Last evening, President Barack Obama delivered his State of the Union Address to Congress and the nation. The speech focused on the four pillars the President and his team see as necessary for turning around the United States and strengthening our community and our economy. No surprise for those following the pre-game shows, education stood as one of those four pillars.
Five paragraphs committed to education. One pointing out our states and districts are cutting education budgets when we should be strengthening them. One on the importance of teachers. One on high school dropouts. Two on higher education and how we fund a college education. (We have a sixth if you include the President’s call to do something to help hard-working students who are not yet citizens.)
So let’s go ahead and dissect what the President offered up last evening.
Absolutely. No question about it. We cannot and should not reform our K-12 educational systems without educators. Teachers (and I would add, principals) are the single-greatest factor in education improvement. They need to be at the table as we work toward the improved educational offerings the President and so many other dream of.
“So instead of bashing them, or defending the status quo, let’s offer schools a deal. Give them the resources to keep good teachers on the job, and reward the best ones.”
Sign me up. As the son of two educators, the last thing I want to do is bash a teacher (I’ll get in trouble with my mom if I do). As I’ve said many times on this blog, teaching — particularly in this day and age — is one of the most difficult professions out there. Most people aren’t cut out to do it, or at least do it well. We need to make sure our precious tax dollars are being directed at recruiting, retaining, and supporting great teachers. We should reward classroom excellence with merit pay and other acknowledgements. But the President is also right in noting we cannot defend the status quo. We can no longer debate whether reform is necessary. Reform is necessary. The discussion must now shift to how we change how we teach, not whether we change.
“In return, grant schools flexibility: To teach with creativity and passion; to stop teaching to the test; and to replace teachers who just aren’t helping kids learn.”
Yes, yes, yes. Great educators know how to help virtually all kids learn. They know to tailor their instruction based on data and other research points. We should be encouraging that and empowering teachers to do so each and every day. But we can’t lose sight of that last clause (and many may have missed it last night over the cheap applause line of not teaching to the test). We must “replace teachers who just aren’t helping kids learn.” In our quest for a great educator in every classroom, we must also realize not everyone is cut out to teach. We need serious educator evaluation systems that ensure everyone is evaluated, everyone is evaluated every year, and those evaluations are based primarily on student learning. And, like it or not, student performance tests still remain the greatest measure we have for student learning. So if we can’t get struggling educators the professional development and support necessary to excel in the classroom, we need to be prepared to transition them out of the school.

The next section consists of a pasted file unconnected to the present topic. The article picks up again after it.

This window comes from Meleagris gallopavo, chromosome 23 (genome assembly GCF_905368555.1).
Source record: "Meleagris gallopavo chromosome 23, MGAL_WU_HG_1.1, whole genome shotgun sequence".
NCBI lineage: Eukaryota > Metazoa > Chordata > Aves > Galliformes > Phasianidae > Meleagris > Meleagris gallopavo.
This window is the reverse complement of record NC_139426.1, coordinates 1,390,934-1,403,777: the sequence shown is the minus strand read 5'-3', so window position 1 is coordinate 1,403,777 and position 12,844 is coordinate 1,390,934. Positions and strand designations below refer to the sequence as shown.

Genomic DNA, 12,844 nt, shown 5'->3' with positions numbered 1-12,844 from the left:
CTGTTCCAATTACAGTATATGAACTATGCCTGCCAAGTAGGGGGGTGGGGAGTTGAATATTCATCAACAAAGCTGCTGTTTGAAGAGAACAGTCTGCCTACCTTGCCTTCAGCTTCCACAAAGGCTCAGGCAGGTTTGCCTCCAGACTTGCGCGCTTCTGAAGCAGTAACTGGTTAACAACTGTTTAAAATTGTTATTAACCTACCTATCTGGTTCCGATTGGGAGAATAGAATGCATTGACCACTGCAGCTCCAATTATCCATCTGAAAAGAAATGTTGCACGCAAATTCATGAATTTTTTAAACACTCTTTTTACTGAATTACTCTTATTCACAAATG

And lastly, President Obama’s “bold” call to action to ensure every student is college and career ready.
“I call on every State to require that all students stay in high school until they graduate or turn eighteen.”
And here we have the President’s big educational swing and a miss. This is a process goal, not an outcomes goal. Based on AYP figures and recent on school improvement and turnaround, we know that far too many kids — particularly those from historically disadvantaged populations — are attending failing schools. This is particularly true of secondary school students.
Why force a student to stay in a school that has long been branded a “drop-out factory?” Why keep a kid in school until he is 18 when he only reading at the grade level of an eight-year-old? Why stick around for a high school diploma when it also requires massive remediation to attend a postsecondary institution?
No, the call should not be to require students to stick around a bad situation, giving us nothing more than a process win. Instead, we should be focused on improving the outcomes of high school. How do we demonstrate the relevance of a high school curriculum? How do we engage kids? How do we provide choices for a meaningful high school education? How do we show the college and career paths that come from earning that diploma? How do we make kids see they want to stick around, and don’t have to be mandated to do so?
At this point in time, we all realize that a high school diploma is the bare minimum to participate in our economy and our society. For most, some form of postsecondary education is also necessary. Until we improve the quality and direction of our high schools — and help kids see that dropping out is never a viable option — that mandatory diploma will be nothing more than a certificate of attendance. We need to make a diploma something all kids covet … not a mandatory experience like going to the dentist.